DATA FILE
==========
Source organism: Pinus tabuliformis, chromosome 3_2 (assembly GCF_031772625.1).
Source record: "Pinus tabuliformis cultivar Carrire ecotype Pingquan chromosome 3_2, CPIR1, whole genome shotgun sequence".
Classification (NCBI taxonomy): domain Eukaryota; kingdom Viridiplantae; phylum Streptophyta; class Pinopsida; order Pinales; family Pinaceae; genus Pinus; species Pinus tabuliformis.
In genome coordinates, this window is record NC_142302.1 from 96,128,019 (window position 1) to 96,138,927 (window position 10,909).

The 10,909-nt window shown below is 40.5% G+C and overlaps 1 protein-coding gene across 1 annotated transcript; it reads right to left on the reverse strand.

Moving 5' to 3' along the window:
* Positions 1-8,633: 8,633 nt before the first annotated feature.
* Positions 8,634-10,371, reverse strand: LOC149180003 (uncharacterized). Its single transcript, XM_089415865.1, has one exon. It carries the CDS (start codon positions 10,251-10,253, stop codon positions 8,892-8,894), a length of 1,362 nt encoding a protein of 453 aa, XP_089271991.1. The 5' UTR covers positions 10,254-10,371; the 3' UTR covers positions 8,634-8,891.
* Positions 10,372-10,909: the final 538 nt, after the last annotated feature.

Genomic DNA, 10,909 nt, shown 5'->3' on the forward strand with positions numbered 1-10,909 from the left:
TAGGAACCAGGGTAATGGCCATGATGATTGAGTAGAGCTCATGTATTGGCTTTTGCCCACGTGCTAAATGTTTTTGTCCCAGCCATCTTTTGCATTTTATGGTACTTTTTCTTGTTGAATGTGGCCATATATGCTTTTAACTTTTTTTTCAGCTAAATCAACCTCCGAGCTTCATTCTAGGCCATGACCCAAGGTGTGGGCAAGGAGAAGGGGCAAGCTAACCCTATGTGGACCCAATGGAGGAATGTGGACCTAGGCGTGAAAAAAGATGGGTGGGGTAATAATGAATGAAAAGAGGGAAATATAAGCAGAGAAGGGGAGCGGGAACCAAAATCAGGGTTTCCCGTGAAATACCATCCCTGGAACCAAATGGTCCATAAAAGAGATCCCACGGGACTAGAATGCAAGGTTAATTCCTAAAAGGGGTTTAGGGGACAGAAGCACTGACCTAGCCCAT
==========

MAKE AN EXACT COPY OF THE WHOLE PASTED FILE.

Source organism: Pinus tabuliformis, chromosome 3_2 (assembly GCF_031772625.1).
Source record: "Pinus tabuliformis cultivar Carrire ecotype Pingquan chromosome 3_2, CPIR1, whole genome shotgun sequence".
Classification (NCBI taxonomy): domain Eukaryota; kingdom Viridiplantae; phylum Streptophyta; class Pinopsida; order Pinales; family Pinaceae; genus Pinus; species Pinus tabuliformis.
In genome coordinates, this window is record NC_142302.1 from 96,128,019 (window position 1) to 96,138,927 (window position 10,909).

The 10,909-nt window shown below is 40.5% G+C and overlaps 1 protein-coding gene across 1 annotated transcript; it reads right to left on the reverse strand.

Moving 5' to 3' along the window:
* Positions 1-8,633: 8,633 nt before the first annotated feature.
* Positions 8,634-10,371, reverse strand: LOC149180003 (uncharacterized). Its single transcript, XM_089415865.1, has one exon. It carries the CDS (start codon positions 10,251-10,253, stop codon positions 8,892-8,894), a length of 1,362 nt encoding a protein of 453 aa, XP_089271991.1. The 5' UTR covers positions 10,254-10,371; the 3' UTR covers positions 8,634-8,891.
* Positions 10,372-10,909: the final 538 nt, after the last annotated feature.

Genomic DNA, 10,909 nt, shown 5'->3' on the forward strand with positions numbered 1-10,909 from the left:
TAGGAACCAGGGTAATGGCCATGATGATTGAGTAGAGCTCATGTATTGGCTTTTGCCCACGTGCTAAATGTTTTTGTCCCAGCCATCTTTTGCATTTTATGGTACTTTTTCTTGTTGAATGTGGCCATATATGCTTTTAACTTTTTTTTCAGCTAAATCAACCTCCGAGCTTCATTCTAGGCCATGACCCAAGGTGTGGGCAAGGAGAAGGGGCAAGCTAACCCTATGTGGACCCAATGGAGGAATGTGGACCTAGGCGTGAAAAAAGATGGGTGGGGTAATAATGAATGAAAAGAGGGAAATATAAGCAGAGAAGGGGAGCGGGAACCAAAATCAGGGTTTCCCGTGAAATACCATCCCTGGAACCAAATGGTCCATAAAAGAGATCCCACGGGACTAGAATGCAAGGTTAATTCCTAAAAGGGGTTTAGGGGACAGAAGCACTGACCTAGCCCAT